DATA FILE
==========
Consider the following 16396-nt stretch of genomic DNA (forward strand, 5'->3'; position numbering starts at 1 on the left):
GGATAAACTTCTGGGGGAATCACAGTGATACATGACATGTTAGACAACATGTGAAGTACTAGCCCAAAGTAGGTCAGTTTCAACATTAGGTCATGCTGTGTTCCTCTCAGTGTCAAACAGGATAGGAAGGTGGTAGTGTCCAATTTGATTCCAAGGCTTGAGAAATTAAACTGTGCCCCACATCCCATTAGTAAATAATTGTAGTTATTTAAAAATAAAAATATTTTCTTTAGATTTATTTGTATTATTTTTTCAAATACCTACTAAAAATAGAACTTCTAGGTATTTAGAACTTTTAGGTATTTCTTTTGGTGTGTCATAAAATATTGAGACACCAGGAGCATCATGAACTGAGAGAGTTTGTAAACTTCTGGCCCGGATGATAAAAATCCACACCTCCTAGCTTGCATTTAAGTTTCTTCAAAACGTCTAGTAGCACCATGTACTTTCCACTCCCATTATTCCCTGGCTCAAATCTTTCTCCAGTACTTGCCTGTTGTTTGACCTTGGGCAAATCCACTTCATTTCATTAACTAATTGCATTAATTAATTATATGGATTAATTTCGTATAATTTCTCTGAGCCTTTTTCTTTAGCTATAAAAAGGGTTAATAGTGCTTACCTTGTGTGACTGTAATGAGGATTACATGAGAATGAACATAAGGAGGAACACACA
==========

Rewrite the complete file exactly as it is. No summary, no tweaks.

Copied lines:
Consider the following 16396-nt stretch of genomic DNA (forward strand, 5'->3'; position numbering starts at 1 on the left):
GGATAAACTTCTGGGGGAATCACAGTGATACATGACATGTTAGACAACATGTGAAGTACTAGCCCAAAGTAGGTCAGTTTCAACATTAGGTCATGCTGTGTTCCTCTCAGTGTCAAACAGGATAGGAAGGTGGTAGTGTCCAATTTGATTCCAAGGCTTGAGAAATTAAACTGTGCCCCACATCCCATTAGTAAATAATTGTAGTTATTTAAAAATAAAAATATTTTCTTTAGATTTATTTGTATTATTTTTTCAAATACCTACTAAAAATAGAACTTCTAGGTATTTAGAACTTTTAGGTATTTCTTTTGGTGTGTCATAAAATATTGAGACACCAGGAGCATCATGAACTGAGAGAGTTTGTAAACTTCTGGCCCGGATGATAAAAATCCACACCTCCTAGCTTGCATTTAAGTTTCTTCAAAACGTCTAGTAGCACCATGTACTTTCCACTCCCATTATTCCCTGGCTCAAATCTTTCTCCAGTACTTGCCTGTTGTTTGACCTTGGGCAAATCCACTTCATTTCATTAACTAATTGCATTAATTAATTATATGGATTAATTTCGTATAATTTCTCTGAGCCTTTTTCTTTAGCTATAAAAAGGGTTAATAGTGCTTACCTTGTGTGACTGTAATGAGGATTACATGAGAATGAACATAAGGAGGAACACACA